Case 3

A male infant born at 37 weeks to consanguineous parents presented with 14% weight loss, hyponatremia, and hypokalemia in the 1st week of life.

In the following months, he developed diarrhea associated with recurrent episodes of dehydration and failure to thrive. Serum electrolytes showed profound hypokalemia and hyponatremia. A stool sample sent for electrolytes demonstrated an elevated fecal chloride of 143 mmol/L. CCD was suspected. The genetic analysis confirmed the diagnosis and revealed a c.1386G>A homozygote mutation in the SLC26A3 gene. The child was started on oral supplementation with sodium chloride and potassium chloride. He was referred to our unit at the age of 6 months for further investigations in poor nutritional status. He required 2 months of parenteral nutrition (PN) in view of poor feed tolerance. A therapeutic trial of butyrate supplementation failed to reduce his stool output. Upper and lower gastrointestinal endoscopies were performed. Histology of the biopsies revealed mild mucosal abnormalities with florid apoptotic debris in the small bowel and mild inflammation of the colon with an increase in lamina propria inflammatory cells including plasma cells and eosinophils. Repeat endoscopies after gut rest revealed mild inflammation in the colon only. He was eventually weaned onto an extensively hydrolyzed formula and intravenous fluids, as he continued to become dehydrated with feeds. He gradually improved, and intravenous fluids were stopped after 4 months. The repeat endoscopic assessment of the upper and lower GI tract was normal. He is now 15 years of age on a normal diet and is receiving 16 mmol of sodium chloride three times daily and 16 mmol of potassium chloride twice daily. He continues to open his bowels five to eight times a day with loose stools but no clinical evidence of IBD.

Case 4

An 8-year-old boy was transferred to our institution at the age of 5 years with a history of chronic diarrhea and failure to thrive since infancy. He was born slightly preterm at 36 weeks' gestation to consanguineous parents. Antenatally, polyhydramnios was noted on ultrasound and bowel obstruction was suspected, which was not evident on a contrast imaging performed in the first week of life. A suction rectal biopsy confirmed the presence of ganglion cells, and Hirschsprung's disease was hence excluded.

His parents first noticed watery stools when he was 2 years old, and he had two admissions to hospital with dehydration.

Further investigations included a stool sample sent for electrolytes, which revealed an increased fecal chloride of 144 mmol/L and a lower stool sodium (<100 mmol/L). CCD was suspected, and oral supplementation with sodium chloride and potassium chloride commenced.

The diagnosis was confirmed genetically with DNA sequence analysis showing a homozygous pathogenic mutation {nonsense mutation, c.559G>T [p.(Gly187)]} detected in the SLC26A3 gene. Gastrointestinal mucosal biopsies were unremarkable. He remained well on supplementation with improvement of weight gain and was transitioned to the adult services at age 17. At the time of discharge, he received 20 mmol of sodium chloride (30% solution) three times daily and 30 mmol of potassium chloride three times a day. He is now 26 years old and never developed clinical signs suggestive of inflammation of the bowel.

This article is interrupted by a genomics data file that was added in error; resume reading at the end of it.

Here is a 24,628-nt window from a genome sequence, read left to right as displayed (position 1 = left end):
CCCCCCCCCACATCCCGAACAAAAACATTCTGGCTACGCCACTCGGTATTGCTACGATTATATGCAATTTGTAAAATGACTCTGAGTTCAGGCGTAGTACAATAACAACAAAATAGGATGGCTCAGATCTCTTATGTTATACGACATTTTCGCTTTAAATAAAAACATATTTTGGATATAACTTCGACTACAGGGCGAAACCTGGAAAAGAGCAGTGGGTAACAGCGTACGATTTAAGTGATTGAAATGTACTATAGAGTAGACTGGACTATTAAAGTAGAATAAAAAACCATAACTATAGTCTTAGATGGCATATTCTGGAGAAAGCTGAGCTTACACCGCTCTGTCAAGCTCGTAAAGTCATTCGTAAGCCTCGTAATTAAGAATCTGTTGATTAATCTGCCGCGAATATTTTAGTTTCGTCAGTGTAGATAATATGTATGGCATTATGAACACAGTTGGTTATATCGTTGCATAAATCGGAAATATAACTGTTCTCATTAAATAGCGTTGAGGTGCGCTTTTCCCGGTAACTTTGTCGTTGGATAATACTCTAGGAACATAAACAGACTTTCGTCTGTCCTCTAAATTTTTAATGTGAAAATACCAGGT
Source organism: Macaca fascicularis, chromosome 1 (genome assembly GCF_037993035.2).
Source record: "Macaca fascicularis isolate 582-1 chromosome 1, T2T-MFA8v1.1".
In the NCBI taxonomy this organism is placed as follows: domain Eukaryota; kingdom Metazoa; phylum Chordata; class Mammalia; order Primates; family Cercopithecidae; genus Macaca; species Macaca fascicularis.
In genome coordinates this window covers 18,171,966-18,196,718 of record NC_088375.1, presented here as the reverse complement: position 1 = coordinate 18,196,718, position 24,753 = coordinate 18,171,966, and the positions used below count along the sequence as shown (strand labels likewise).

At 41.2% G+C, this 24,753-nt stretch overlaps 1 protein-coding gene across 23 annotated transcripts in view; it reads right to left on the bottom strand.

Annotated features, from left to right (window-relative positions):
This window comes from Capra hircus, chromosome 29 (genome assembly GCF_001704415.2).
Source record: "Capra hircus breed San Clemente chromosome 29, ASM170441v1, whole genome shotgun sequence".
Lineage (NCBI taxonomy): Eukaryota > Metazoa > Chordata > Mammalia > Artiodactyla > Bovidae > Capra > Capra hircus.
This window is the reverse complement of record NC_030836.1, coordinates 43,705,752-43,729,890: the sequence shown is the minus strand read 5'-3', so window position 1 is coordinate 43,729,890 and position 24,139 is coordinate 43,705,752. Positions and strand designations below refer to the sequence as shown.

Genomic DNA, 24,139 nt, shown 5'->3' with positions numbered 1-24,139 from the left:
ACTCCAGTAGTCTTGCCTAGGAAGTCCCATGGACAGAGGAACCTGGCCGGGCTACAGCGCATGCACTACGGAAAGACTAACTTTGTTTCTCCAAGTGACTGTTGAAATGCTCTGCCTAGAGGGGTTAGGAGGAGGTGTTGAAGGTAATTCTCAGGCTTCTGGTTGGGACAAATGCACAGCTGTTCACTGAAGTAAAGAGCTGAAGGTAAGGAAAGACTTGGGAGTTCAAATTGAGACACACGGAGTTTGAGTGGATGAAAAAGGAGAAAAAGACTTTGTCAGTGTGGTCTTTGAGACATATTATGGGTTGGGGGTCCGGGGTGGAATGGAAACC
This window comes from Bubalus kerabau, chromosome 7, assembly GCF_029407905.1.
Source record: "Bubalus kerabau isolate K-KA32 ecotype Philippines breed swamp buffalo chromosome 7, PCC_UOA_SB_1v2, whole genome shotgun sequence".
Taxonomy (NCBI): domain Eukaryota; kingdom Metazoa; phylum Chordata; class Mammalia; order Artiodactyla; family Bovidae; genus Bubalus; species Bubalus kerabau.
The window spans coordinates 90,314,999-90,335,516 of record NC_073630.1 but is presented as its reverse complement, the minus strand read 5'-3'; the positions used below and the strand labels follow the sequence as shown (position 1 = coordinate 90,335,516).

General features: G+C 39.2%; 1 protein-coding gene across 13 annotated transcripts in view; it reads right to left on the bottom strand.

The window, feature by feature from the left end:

CCD is a rare autosomal recessive disorder due to mutations in the SLC26A3 gene causing disruption of the Cl/HCO3 transport in the ileal and colonic epithelium. Only around 250 cases are published in the medical literature (2). Although previously described in a small number of affected patients, little is known about the incidence and natural history of intestinal inflammation in affected individuals (5, 8, 9). The underlying pathophysiology is poorly understood.

Sodium chloride (NaCl) is absorbed in the colon by the apical Na/H exchanger-3 (NHE3) and Cl/HCO3 exchanger SLC26A3 (DRA). In order for this process to work, NHE3 and DRA have to operate in close proximity to each other within an intact luminal and cytosolic microenvironment (10).

Disruption of this exchange mechanism will lead to inefficient salvage of water and solutes (Na+, Cl, and short-chain fatty acids).

As a consequence, the fecal consistency will become very loose and the microbial ecosystem of the intestine can become disturbed (10).

The chronic intestinal inflammation seen in IBD is thought to be multifactorial and complex (11). A genetic predisposition, environmental factors, immune dysregulation within the intestinal mucosa, and dysbiosis are all held responsible.

The Na+/H+ exchangers (NHEs) are encoded by members of the SLC9 gene family and responsible for the electroneutral exchange of extracellular Na+ for intracellular H+ (12). NHEs are essential for the absorption of sodium and water and maintenance of intracellular pH. The pro-inflammatory cytokines interferon γ (INF-γ) and tumor necrosis factor-α (TNF-α), both involved in the pathophysiology of IBD, have been associated with a decrease in function and expression of NHE2 in human cacO-2/bbe cells (11, 13). In a rat model of trinitrobenzenesulfonic acid (TNBS)-induced colitis, NHE2 mRNA and protein expression in the colon was also significantly reduced, suggesting a link between NHE dysfunction and inflammation (14).

SLC26A3 protein is the most important anion transporter in the large bowel. SLC26A3-deficient mice present with similar life-threatening diarrhea seen in untreated CCD (15).

Interestingly, these mice also demonstrate hyperplasia of the surface epithelium in the colon and proliferation of crypts. Diarrhea-induced cell stress at the epithelial level may also contribute to the development of inflammation. In inflamed colonic mucosa, SLC26A3 is downregulated (7). The primary genetic defect in CCD may hence make affected individuals more vulnerable to the development of inflammation.